McCain Keeping the Door Open
You would think that calling yourself a friend of Sen. John F. Kerry, touting frequent alliances with the Democratic presidential nominee and defending his Vietnam War record would not make you a particularly popular figure this week inside the Republican National Convention.
Yet that is just what Sen. John McCain did Sunday morning inside Madison Square Garden -- talking about the Democrat even as he prepared to headline tonight’s opening of a four-day convention designed to keep the Republican incumbent, President Bush, in the White House.
McCain’s remarks placed the famously independent Arizona senator right where he has enjoyed being for much of the last year: courted by both candidates and, unique among his contemporaries, mentioned as a possible vice presidential candidate or Cabinet appointee by both major parties.
Those who know McCain well, however, say he is not focused on the prospect of working in someone else’s White House, but on protecting his treasured political iconoclasm, soaking up the adulation it brings and keeping open the possibility of a presidential run in 2008.
As he turned 68 Sunday, the tight-jawed former Navy pilot with the wispy white hair was the toast of Republican New York -- feted in a midday luncheon at tony 21 and celebrated that evening at a dinner with media moguls and the anchors of all three network news programs.
“He would be a very good president,” McCain’s aunt, 92-year-old Rowena Willis, said Sunday before the first of the birthday parties. “But don’t you think he might be too old? I don’t know.”
A successful 2008 campaign would put McCain in office at age 72, older than Ronald Reagan, who became the oldest man elected to the presidency with his 1980 victory at the age of 69. Although he has recovered fully after having malignant melanomas removed four years ago, McCain’s age and health would almost certainly become campaign issues in a presidential run.
In explaining the reluctance to disavow a future candidacy, McCain for years has fallen back on a line from the late Morris K. Udall, the onetime presidential candidate and Democratic Arizona congressman, who said: “Potomac fever is a disease which can only be cured by embalming fluid.”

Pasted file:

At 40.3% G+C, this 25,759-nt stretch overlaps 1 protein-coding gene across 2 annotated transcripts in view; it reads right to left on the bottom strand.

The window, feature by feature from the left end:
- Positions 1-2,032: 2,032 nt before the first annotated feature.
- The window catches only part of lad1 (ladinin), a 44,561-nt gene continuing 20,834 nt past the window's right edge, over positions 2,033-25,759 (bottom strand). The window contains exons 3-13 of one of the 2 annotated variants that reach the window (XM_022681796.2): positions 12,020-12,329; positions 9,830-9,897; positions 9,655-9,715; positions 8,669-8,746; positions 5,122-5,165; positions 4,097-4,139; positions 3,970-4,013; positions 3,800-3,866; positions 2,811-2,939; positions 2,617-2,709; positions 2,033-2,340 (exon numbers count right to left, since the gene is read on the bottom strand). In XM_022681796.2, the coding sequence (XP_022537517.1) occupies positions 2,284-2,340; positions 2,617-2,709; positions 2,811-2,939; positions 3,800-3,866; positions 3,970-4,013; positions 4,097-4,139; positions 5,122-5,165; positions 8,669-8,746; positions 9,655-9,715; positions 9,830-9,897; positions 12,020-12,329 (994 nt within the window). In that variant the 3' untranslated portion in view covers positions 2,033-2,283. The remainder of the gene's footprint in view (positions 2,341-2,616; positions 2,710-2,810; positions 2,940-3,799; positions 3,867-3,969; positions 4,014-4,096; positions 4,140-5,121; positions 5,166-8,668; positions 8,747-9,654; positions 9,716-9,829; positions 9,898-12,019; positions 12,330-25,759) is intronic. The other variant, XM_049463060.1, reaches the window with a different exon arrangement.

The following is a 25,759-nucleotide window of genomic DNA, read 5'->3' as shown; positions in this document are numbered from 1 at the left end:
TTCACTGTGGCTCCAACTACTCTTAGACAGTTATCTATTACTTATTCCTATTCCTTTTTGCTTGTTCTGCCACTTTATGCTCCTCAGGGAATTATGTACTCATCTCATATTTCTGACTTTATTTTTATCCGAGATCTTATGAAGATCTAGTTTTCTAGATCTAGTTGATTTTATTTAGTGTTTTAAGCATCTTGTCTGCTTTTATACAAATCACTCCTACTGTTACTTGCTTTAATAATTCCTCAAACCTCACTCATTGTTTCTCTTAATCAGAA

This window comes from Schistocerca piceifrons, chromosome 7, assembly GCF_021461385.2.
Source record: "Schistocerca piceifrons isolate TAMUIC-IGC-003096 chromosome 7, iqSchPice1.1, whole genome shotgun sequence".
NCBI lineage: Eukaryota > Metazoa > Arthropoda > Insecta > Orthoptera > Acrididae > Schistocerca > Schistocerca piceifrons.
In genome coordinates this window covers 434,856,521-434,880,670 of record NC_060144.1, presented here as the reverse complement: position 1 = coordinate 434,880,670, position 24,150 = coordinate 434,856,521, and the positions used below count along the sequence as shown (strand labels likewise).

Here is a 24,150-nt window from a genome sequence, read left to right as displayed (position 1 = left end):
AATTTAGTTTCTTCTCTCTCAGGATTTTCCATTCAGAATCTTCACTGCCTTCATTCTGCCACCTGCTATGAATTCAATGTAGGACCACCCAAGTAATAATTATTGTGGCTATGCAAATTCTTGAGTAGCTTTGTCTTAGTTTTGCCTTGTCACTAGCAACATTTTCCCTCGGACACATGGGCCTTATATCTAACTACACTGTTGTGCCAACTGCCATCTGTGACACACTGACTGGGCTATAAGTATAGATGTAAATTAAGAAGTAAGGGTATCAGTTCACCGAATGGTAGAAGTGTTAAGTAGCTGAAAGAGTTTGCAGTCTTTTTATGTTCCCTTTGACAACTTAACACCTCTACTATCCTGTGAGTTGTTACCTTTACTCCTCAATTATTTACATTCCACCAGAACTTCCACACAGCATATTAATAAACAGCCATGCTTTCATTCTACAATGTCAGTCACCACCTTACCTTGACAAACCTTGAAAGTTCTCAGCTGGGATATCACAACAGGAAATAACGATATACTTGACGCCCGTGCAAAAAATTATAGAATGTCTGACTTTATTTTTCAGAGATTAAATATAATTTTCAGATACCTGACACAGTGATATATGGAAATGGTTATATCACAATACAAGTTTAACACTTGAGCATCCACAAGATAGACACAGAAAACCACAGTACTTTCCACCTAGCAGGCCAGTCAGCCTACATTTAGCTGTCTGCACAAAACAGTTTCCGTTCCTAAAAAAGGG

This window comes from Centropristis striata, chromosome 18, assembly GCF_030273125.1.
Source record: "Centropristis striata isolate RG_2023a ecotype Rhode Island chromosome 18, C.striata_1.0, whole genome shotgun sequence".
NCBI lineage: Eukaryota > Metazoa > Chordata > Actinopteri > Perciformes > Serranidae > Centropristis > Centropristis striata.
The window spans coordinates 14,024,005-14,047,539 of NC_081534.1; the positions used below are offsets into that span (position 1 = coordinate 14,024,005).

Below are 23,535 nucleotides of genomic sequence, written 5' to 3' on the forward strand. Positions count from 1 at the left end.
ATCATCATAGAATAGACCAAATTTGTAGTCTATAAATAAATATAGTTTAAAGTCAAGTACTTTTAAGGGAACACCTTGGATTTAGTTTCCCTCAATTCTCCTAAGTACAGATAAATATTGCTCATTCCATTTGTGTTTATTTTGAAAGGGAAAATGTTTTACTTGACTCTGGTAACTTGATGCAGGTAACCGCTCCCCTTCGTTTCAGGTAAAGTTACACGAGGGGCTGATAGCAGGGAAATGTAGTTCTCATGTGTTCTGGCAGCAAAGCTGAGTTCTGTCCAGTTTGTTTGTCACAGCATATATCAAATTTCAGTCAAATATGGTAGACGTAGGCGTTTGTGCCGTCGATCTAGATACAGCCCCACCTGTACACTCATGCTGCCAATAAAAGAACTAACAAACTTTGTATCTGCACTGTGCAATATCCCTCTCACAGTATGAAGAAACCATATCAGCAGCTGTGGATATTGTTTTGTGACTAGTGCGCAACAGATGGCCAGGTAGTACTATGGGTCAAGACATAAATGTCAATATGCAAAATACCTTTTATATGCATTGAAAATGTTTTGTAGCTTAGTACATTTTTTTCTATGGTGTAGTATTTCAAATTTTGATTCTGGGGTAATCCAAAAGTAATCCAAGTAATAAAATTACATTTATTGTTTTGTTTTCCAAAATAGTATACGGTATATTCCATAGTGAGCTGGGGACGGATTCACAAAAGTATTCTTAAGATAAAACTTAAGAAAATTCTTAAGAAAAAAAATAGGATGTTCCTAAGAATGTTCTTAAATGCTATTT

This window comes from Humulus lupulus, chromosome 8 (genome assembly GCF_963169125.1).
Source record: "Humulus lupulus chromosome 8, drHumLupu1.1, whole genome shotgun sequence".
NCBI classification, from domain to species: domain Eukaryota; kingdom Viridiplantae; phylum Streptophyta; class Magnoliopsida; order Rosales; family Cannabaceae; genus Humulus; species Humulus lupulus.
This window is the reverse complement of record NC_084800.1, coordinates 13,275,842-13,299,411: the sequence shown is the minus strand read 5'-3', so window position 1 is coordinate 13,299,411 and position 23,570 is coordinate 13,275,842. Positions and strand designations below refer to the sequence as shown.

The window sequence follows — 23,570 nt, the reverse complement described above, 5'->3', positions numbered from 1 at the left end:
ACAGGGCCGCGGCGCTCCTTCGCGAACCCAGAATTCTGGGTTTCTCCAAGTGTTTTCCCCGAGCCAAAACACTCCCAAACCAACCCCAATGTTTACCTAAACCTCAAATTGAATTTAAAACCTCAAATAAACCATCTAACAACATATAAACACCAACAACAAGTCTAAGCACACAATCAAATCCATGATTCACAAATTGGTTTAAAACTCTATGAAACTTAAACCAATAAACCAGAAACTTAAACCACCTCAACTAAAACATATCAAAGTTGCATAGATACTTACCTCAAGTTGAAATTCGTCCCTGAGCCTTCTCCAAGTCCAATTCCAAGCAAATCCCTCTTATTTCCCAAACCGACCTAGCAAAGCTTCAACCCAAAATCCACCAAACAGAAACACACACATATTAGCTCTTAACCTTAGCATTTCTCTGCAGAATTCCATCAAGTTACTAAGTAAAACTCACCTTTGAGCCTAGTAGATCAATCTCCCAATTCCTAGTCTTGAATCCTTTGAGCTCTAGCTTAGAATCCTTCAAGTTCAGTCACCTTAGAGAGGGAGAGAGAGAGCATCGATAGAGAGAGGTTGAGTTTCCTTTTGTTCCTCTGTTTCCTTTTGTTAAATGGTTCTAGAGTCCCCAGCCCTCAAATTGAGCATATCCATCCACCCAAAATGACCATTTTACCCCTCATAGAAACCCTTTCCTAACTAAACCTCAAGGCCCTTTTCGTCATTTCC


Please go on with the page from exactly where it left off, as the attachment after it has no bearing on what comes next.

McCain’s continuing interest in the presidency partly helps explain, according to people familiar with his thinking, why he has increasingly fallen into the embrace of Bush, a man he held in none-too-shrouded contempt after their primary election showdown in 2000.
Although he values his independence, McCain saw first-hand in that race that a maverick presidential run can only go so far. His increasingly enthusiastic campaigning for the president this year will likely win him points with the Republican Party mainstays he would need in 2008.
“My sense is that McCain has made this decision [that] this is the party he is part of, and he wants to do whatever he can for it,” said David Winston, a pollster for House and Senate Republicans. “He knows this is where his future is.”
Despite sharp disagreements with Bush on some high-profile issues -- he slammed the proposal for a constitutional amendment to ban gay marriage and endorsed more modest tax cuts -- McCain votes to support Bush the vast majority of the time.
“He supported [Bush’s] election in 2000 and campaigned very hard for him, and people don’t seem to remember that,” said McCain political aide John Weaver. “While he has some significant policy differences [with Bush], at the end of the day, he is a member of the same tribe.”
That particularly applies to defense issues, where McCain’s hawkish views usually fit closely with those of the president. While some critics viewed Bush’s description of terrorism’s “axis of evil” as extreme, McCain had four years earlier called for a “rogue state rollback.” (Bush’s axis consisted of Iran, Iraq and North Korea, while McCain also placed Serbia on his list of untrustworthy nations.)
The convention’s opening night theme of national security accentuates McCain’s common ground with Bush. He will begin by telling Americans that they have a “rendezvous with destiny” similar to the one Franklin D. Roosevelt described to the nation as war loomed in Europe.